Review: Telling Fortunes by Benita Huffman

Telling Fortunes by Benita Huffman
Series: Cedar Springs Psychic (# 1)
Release Date: August 4, 2015
Publisher:  self published
Pages: 256
Source:  book provided by the auhtor for review

 

 

Psychic Cassie James can no longer use her talents to find missing women, but an ordinary desk job in her Tennessee hometown doesn’t solve her problems, either. The church-going cousin who raised her plans to save Cassie’s soul, and ten-year-old Nate hopes she’ll replace the mother who abandoned him. Teen girls beg for her to read the future in their palms, and Ed McBee, her science-teacher neighbor, wants to discredit her – or does he want to date her?

Rumors of romance between the psychic and the science teacher spark a local scandal that may cost their jobs and uncover facts better left hidden. As the truth about Cassie’s power threatens her new life, old family secrets endanger those she loves. How does a psychic who reads the future deal with the sins of the past?

 

Review: Telling Fortunes offered a glimpse into the world of a known “Psychic” from the south, but certain jokes and situations bothered me on a personal level and made it impossible for me to complete this book.

Psychic Cassie James is a complex woman. Her ability to read fortunes has been a curse and a blessing. When it landed her in hot water during a missing child’s case, she retreated from the world and returned to her small southern town. The glimpse into the life of a psychic was one I found fascinating. It wasn’t what I expected, and neither was Cassie James. I found Ms. Huffman’s take on a psychic quite different from anything I’d read before.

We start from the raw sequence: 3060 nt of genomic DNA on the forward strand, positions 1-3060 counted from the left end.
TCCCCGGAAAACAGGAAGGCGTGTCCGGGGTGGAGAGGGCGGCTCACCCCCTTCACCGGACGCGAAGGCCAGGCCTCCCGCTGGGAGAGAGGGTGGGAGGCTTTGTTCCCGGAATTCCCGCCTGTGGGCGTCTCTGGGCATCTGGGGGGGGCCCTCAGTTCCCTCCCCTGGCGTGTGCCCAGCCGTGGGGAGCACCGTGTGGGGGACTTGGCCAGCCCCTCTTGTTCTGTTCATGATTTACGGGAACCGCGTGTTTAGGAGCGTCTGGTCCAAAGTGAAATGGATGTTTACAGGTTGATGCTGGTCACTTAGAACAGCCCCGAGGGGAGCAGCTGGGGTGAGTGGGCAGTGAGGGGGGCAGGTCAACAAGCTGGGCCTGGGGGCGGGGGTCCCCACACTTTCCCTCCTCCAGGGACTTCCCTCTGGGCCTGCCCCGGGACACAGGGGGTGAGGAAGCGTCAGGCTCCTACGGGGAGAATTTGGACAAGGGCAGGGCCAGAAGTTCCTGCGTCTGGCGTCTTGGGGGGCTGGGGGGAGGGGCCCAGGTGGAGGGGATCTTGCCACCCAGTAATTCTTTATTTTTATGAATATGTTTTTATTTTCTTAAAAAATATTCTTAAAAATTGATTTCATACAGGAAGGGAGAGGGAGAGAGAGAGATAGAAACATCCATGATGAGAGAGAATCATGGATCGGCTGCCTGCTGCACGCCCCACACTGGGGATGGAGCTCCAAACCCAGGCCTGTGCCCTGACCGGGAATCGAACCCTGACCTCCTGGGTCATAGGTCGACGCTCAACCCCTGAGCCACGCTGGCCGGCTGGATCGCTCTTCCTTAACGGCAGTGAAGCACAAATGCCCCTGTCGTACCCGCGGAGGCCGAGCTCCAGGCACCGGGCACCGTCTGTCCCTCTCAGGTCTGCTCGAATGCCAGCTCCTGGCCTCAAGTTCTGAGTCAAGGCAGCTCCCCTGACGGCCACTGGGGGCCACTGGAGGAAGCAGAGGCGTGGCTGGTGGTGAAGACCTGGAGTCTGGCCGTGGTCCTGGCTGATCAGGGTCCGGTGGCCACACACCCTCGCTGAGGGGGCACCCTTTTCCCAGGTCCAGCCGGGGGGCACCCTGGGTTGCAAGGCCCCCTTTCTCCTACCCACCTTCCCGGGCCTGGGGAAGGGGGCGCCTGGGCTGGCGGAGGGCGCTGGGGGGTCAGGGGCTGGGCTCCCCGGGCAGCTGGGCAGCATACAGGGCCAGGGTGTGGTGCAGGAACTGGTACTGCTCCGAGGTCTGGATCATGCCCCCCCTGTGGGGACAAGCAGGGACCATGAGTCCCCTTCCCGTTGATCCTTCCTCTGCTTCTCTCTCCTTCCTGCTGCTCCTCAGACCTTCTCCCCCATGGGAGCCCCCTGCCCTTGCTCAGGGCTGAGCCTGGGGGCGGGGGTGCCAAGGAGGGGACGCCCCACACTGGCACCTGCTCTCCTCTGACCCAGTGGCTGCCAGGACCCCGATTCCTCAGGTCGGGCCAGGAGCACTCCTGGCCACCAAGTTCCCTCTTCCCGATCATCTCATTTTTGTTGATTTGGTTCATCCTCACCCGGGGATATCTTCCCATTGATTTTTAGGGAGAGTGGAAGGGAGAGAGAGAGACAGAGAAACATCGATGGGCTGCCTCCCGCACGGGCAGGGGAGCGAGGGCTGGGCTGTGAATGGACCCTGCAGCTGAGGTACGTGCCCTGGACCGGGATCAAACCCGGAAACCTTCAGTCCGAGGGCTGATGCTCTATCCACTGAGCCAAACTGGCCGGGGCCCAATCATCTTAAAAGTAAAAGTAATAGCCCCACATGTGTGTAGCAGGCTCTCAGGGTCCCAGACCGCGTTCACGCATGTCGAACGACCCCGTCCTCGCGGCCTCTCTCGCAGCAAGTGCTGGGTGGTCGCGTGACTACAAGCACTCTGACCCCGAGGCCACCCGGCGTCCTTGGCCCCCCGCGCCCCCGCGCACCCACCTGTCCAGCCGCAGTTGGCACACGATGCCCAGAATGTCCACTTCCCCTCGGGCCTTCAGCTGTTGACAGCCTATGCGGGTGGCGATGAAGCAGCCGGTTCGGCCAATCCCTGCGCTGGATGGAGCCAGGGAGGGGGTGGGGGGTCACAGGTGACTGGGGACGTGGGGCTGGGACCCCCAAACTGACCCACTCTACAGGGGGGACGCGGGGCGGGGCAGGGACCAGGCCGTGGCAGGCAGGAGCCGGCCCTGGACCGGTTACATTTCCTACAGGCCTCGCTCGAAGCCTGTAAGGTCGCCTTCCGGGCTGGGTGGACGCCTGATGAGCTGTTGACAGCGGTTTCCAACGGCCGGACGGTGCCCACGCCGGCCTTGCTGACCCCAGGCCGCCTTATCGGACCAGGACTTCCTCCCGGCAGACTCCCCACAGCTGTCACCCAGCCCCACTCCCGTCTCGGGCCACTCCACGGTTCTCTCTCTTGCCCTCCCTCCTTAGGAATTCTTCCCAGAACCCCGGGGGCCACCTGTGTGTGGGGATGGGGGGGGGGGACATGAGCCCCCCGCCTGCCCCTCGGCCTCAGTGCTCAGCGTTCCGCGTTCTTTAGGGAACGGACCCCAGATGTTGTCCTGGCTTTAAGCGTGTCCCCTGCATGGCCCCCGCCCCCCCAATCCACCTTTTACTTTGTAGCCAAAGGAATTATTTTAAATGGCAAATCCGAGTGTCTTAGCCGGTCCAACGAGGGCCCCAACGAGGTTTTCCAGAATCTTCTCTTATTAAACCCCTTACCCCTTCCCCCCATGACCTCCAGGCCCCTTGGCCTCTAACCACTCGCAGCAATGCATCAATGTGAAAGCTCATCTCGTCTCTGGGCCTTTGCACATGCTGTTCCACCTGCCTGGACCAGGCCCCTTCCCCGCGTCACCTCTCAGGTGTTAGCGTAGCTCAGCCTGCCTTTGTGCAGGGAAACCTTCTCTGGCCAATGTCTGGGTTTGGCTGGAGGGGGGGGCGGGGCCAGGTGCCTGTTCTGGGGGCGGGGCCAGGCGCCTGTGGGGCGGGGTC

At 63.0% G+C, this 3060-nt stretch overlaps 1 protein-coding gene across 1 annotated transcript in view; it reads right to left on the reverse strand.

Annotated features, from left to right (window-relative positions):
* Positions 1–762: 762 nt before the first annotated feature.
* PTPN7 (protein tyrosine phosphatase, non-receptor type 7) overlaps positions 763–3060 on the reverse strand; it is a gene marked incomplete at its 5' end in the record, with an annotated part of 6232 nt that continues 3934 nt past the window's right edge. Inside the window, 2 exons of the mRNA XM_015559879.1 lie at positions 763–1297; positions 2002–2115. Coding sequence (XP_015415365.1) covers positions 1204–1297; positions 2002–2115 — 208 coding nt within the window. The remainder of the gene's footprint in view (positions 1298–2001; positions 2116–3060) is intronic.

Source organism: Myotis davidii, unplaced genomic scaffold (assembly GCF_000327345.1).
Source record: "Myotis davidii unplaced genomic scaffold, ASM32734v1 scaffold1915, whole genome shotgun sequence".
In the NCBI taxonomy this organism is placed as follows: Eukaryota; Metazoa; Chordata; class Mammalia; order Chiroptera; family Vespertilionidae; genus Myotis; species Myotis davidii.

During her return secrets surface, and the possibility of love is raised by skeptic, and school teacher Ed McBee.  The conflict of a non-believer trying to disprove the psychic abilities of the woman he was semi-dating provided some pretty intense push and pull action. I was constantly waiting for one to conceded defeat to the other, and move forward with the dance they were doing around one another  or end it for good.

Ed McBee was a wounded man healing, and still deciding who he wanted to be. The process made him moody. I liked his intelligence and dedication to his students, but I’m not sure he was the most likeable hero I’ve ever met, which  made him all the more interesting.

There were a lot of  things to like about this story.  Unfortunately, I couldn’t get past the ones that I found offensive.